The Trailhawk model isn’t just for show, as its upgraded mechanicals make for a competent off-roader short of more dedicated models. The turbocharged engine is standard, as well as all-wheel drive that splits torque 50/50 front-to-rear, and a 20:1 crawl ratio (simulated by a very low transmission gear), hill-descent control, and a taller ride height and ground clearance make for a capable little trail climber.
2020 Jeep Renegade
Comfort & Quality
The 2020 Jeep Renegade features lots of character and high material quality, but practicality, comfort, and road noise are lackluster.
The 2020 Jeep Renegade is as close to a box on wheels as new vehicles come, but it’s somewhat impractical and not as comfortable as it should be. We give it 5 out of 10 here.
Front seats are comfortable enough regardless of trim, and feature bolstering and cushioning to suit most bodies, though the head restraint is hard and flat. The rear seats are a different story, with compromised leg room that makes it an uncomfortable experience for taller passengers.
At just 18.5 cubic feet, the Renegade’s rear cargo area isn’t vast, but it balloons to 50.8 cubic feet when the rear seats are folded flat. That’s behind even some compact hatchbacks and should be better in a vehicle that is as boxy as the Renegade.
Material quality is good for the most part, with soft-touch plastics and high-quality upholstery regardless of whether you choose cloth or leather. Where the Renegade could really stand to improve is in sound deadening, as 70-mph cruising creates a symphony of wind, tire, and raspy engine noise with the base powertrain equipped.
2020 Jeep Renegade
The 2020 Jeep Renegade has concerning crash-test scores, but more safety tech is available on more models this year.
The 2020 Jeep Renegade's crash-test scores are concerning. A possible silver lining is the addition of optional active safety tech on base trims, but it's tarnished by a high price. We give it 3 out of 10 here.
Federal testers gave it a four-star overall score, including a three-star score for rollover safety in all-wheel-drive models. Both are relatively low for new cars. The IIHS disagrees somewhat, and called the Renegade a Top Safety Pick last year but gave the Renegade an “Acceptable” rating for the small front-overlap test, but its headlights get a “Poor” designation.
Active safety technologies like automatic emergency braking with forward-collision warnings, active lane control, front and rear parking sensors, and automatic high beam headlights are all available, as are blind-spot monitors with rear cross-traffic alerts and rain-sensing windshield wipers. They’re an option on all versions except the Trailhawk, where the rugged front-end design isn’t compatible with existing sensors. The problem with the safety option package? It requires two other option packages. All told it's $2,765 extra for automatic emergency braking.
2020 Jeep Renegade
The 2020 Jeep Renegade is well-equipped in the middle of the range but avoid the base model at all costs.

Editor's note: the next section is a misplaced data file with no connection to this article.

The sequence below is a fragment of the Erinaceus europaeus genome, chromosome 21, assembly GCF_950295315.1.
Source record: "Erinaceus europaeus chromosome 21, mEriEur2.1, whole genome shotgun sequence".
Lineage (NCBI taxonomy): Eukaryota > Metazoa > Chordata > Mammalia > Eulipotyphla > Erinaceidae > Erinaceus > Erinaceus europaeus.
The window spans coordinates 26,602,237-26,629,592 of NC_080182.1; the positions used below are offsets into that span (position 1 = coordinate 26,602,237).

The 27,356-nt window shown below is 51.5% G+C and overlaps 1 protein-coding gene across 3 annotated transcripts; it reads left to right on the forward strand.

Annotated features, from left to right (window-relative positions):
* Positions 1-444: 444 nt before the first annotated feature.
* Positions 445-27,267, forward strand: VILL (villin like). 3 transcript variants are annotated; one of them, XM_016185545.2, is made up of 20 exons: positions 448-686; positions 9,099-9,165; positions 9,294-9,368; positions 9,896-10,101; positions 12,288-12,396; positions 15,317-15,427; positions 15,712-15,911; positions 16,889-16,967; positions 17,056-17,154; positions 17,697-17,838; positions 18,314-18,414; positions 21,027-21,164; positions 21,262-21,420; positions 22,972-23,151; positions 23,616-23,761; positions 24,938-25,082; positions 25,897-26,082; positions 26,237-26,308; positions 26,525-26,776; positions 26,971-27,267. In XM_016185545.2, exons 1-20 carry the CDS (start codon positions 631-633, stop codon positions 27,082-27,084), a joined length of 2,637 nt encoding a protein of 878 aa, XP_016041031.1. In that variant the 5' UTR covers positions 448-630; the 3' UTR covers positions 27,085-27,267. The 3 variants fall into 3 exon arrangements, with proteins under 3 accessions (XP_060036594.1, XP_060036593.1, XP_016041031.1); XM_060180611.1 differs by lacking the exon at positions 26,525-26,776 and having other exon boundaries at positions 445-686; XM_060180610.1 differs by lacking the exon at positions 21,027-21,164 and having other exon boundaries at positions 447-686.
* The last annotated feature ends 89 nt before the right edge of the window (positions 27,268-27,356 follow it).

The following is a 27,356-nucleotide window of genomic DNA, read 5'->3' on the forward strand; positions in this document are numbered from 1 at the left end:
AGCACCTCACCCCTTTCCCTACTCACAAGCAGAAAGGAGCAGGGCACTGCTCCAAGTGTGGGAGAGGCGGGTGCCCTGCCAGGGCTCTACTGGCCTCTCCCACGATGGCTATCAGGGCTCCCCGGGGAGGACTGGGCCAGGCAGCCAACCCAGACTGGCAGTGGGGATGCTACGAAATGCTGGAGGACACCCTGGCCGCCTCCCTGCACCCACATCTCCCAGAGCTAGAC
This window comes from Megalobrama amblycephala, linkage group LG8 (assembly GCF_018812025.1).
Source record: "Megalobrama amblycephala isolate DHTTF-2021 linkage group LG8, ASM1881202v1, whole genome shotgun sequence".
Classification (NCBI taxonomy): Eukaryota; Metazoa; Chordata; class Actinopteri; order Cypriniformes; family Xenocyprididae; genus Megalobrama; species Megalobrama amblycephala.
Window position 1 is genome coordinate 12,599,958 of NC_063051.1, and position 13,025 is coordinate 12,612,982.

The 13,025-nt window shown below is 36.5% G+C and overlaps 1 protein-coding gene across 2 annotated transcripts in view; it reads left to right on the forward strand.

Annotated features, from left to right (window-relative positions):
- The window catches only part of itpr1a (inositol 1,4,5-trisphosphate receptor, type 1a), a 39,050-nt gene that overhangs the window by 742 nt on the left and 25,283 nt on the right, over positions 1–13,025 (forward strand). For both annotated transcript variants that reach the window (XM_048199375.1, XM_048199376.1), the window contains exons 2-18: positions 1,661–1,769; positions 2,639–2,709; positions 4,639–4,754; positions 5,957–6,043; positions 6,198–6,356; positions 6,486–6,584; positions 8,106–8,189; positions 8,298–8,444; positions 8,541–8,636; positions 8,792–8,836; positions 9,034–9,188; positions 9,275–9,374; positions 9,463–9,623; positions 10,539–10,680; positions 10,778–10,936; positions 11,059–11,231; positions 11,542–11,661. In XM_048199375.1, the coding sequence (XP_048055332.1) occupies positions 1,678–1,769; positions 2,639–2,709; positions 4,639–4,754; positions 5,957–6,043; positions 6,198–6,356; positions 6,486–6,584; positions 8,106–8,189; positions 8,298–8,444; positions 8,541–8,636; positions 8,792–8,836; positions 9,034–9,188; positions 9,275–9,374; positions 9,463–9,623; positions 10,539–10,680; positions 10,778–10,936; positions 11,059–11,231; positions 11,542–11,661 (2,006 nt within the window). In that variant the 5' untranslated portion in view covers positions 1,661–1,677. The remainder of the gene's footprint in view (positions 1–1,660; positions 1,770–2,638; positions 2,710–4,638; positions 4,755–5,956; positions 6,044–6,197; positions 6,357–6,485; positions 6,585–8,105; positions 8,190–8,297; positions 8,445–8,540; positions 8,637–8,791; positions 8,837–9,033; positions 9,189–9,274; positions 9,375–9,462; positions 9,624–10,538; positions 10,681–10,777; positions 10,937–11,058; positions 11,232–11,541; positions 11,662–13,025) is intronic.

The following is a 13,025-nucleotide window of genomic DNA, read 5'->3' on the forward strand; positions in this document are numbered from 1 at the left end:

The 2020 Jeep Renegade ranges from bargain basement to off-road ready, but the best value is somewhere in between. We give it 6 out of 10 here, with an extra point for good value at the Latitude level and above.
For 2020, the active safety tech we mentioned above gets expanded availability on all models, but it’s still not standard. LED headlights are now available on the Latitude 2.4 too, as well as optional 19-inch wheels.
At about $24,000 the base Renegade Sport is a throwback, lacking standard air conditioning and cruise control. Adding these features and others brings the cost up nearly $4,000, so take the Renegade’s low base price with a grain of salt.
Start shopping with the Latitude trim for about $25,500. It features alloy wheels, a great 7.0-inch infotainment system with Apple CarPlay and Android Auto compatibility, and dual-zone climate control. A panoramic sunroof is optional as well as a removable roof system, and active safety features like automatic emergency braking and active lane control are optional for 2020 too.
Trailhawk models add increased ride height and ground clearance, a low-range gearbox, hill-descent control, bigger tires, and red accents inside and out for a capable off-road package but is expensive for the convenience-oriented features you get.
Top-tier limited models can cost more than $30,000 and include leather upholstery, 18-inch wheels, and keyless ignition as well as nearly all features on other models.
2020 Jeep Renegade
The 2020 Jeep Renegade is only mid-level efficient, but the turbocharged engine is the better pick of the two.
The 2020 Jeep Renegade delivers better fuel economy with its torque-rich engine, but we think more people will buy the less expensive version. Based on its fuel economy, we give the Renegade 5 out of 10 for gas mileage.
Base models with front-wheel drive and the 2.4-liter engine earn EPA ratings of 22 mpg city, 30 highway, 25 combined, while all-wheel drive drops those numbers to 21/29/24 mpg. The optional 1.3-liter turbo-4 brings a slight efficiency boost with 24/32/27 mpg for front-wheel drive and 23/29/26 mpg for all-wheel drive, while the Trailhawk sees a slight hit for its increased capability for 22/27/24 mpg.